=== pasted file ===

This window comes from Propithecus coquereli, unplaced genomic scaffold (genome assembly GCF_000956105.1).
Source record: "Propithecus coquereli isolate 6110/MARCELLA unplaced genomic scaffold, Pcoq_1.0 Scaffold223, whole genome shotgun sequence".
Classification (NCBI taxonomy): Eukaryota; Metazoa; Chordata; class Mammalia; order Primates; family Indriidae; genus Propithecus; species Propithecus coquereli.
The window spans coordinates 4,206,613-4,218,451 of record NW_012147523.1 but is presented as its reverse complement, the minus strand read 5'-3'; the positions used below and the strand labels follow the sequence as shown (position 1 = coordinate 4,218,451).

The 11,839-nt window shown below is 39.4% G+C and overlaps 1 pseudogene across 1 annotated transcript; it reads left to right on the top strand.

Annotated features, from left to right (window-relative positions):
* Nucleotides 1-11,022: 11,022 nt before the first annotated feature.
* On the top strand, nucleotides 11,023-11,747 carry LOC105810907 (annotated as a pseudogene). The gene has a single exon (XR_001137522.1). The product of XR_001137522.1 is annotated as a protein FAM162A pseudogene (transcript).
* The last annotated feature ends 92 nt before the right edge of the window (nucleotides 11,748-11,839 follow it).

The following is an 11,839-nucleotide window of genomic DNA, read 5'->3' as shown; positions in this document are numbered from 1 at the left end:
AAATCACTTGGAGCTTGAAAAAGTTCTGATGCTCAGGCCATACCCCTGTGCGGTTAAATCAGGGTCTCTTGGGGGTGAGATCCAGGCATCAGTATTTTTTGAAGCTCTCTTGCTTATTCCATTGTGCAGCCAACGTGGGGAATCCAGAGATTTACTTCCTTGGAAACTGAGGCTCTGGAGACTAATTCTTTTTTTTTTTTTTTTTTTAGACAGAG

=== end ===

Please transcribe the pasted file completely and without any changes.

This window comes from Propithecus coquereli, unplaced genomic scaffold (genome assembly GCF_000956105.1).
Source record: "Propithecus coquereli isolate 6110/MARCELLA unplaced genomic scaffold, Pcoq_1.0 Scaffold223, whole genome shotgun sequence".
Classification (NCBI taxonomy): Eukaryota; Metazoa; Chordata; class Mammalia; order Primates; family Indriidae; genus Propithecus; species Propithecus coquereli.
The window spans coordinates 4,206,613-4,218,451 of record NW_012147523.1 but is presented as its reverse complement, the minus strand read 5'-3'; the positions used below and the strand labels follow the sequence as shown (position 1 = coordinate 4,218,451).

The 11,839-nt window shown below is 39.4% G+C and overlaps 1 pseudogene across 1 annotated transcript; it reads left to right on the top strand.

Annotated features, from left to right (window-relative positions):
* Nucleotides 1-11,022: 11,022 nt before the first annotated feature.
* On the top strand, nucleotides 11,023-11,747 carry LOC105810907 (annotated as a pseudogene). The gene has a single exon (XR_001137522.1). The product of XR_001137522.1 is annotated as a protein FAM162A pseudogene (transcript).
* The last annotated feature ends 92 nt before the right edge of the window (nucleotides 11,748-11,839 follow it).

The following is an 11,839-nucleotide window of genomic DNA, read 5'->3' as shown; positions in this document are numbered from 1 at the left end:
AAATCACTTGGAGCTTGAAAAAGTTCTGATGCTCAGGCCATACCCCTGTGCGGTTAAATCAGGGTCTCTTGGGGGTGAGATCCAGGCATCAGTATTTTTTGAAGCTCTCTTGCTTATTCCATTGTGCAGCCAACGTGGGGAATCCAGAGATTTACTTCCTTGGAAACTGAGGCTCTGGAGACTAATTCTTTTTTTTTTTTTTTTTTTAGACAGAG